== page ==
The beginning of the school year can be stressful. The beginning of THIS school year is stressful for many more reasons than usual! The good news is that you aren’t the only one in this boat. Teaching during COVID will require us to address some of these challenges together, and what you can do to make this year the best one yet!
TEACHING & PLANNING During a Pandemic
Challenge #1: My Students are Behind
Good news! So are everyone’s! “Behind” is arbitrary when most students missed out on key classroom instruction in the spring. My advice is to avoid mentioning that they are behind. Keep things positive! Students will follow your lead. If you act stressed about what they do not know or how far behind they are, they will follow suit. Instead, communicate to students that hard-work and a good attitude will be necessary for a successful year.
As math teachers, we already scaffold important concepts. Catching students up is something already ingrained in your teaching ability. Prepare for lessons and concepts to take a little more time. Plan to reteach or review a few concepts from the previous year (like you would any year). Do not think you will have to find 2 extra months of time to fit everything your students missed the previous year into your scope and sequence.
We have to balance the idea of mastering the material but also moving forward.
Challenge #2: What Should I Teach?
That is a great question! Now that you aren’t as stressed about how behind your students are, the question is, what you should focus your limited instructional time on? Not all standards and skills are created equally. The document below shows that there are major clusters (green squares) of standards that will be crucial for students’ mathematical trajectories. There are also supporting (blue squares) and minor clusters (yellow circles) too. While they are all still important, they won’t have as big of an impact on future grade level’s mathematics. Teaching during COVID will require you to focus on the major clusters and take some time away from the minor clusters.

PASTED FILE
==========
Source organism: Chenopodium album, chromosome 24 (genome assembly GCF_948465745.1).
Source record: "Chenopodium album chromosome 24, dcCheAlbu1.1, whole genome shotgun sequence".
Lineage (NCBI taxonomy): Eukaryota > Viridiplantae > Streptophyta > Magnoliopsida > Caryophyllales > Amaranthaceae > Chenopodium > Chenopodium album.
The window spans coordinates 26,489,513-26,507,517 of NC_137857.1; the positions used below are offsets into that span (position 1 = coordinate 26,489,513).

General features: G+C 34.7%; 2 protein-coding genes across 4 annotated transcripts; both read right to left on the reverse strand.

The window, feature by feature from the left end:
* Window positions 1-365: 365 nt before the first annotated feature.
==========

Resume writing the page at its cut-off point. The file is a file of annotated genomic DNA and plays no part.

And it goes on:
You can find more information from Achieve the Core here.
If you can, check with your students’ teachers from the previous year and ask if any major work wasn’t covered, so you can make time to cover it.
Challenge #3: Technology
There are just so many different permutations of what technology you and your students have or don’t have access to if you are working within the lens of remote learning or a hybrid model. I will link to every post we have written on technology and include videos that I think will be helpful.
- Using One Note, Go Formative, or Edpuzzle with Maneuvering the Middle Resources
- Go Formative
- FAQ Video Tutorials
- Ideas for the Hybrid Model of Teaching
- 5 Tips for Remote Teaching
- Google Classroom Tips and Tricks
- 5 Routines and Procedures to Teach for Distance Learning
Challenge #4: Social Distancing
If your school plans on starting the year in person, then I can understand how stressful that will feel. I wish I had solutions, but I obviously do not. Teaching during COVID will require flexibility, a positive attitude, and also that you advocate for yourself if you feel like your health is not priority to your school leaders. I do think painter’s tape on the floor to help visualize distance for students will be helpful. Virtual manipulatives will be necessary. This website looks like a great resource! We also added social distancing posters to our classroom pack. If you own it, you can get the update by redownloading. If not, you can find it here.
If you joined us for the Draft Your Math Blueprint Webinar last week, then some of these tips might sound familiar. What did I miss? What challenges can you add? What tips would you share?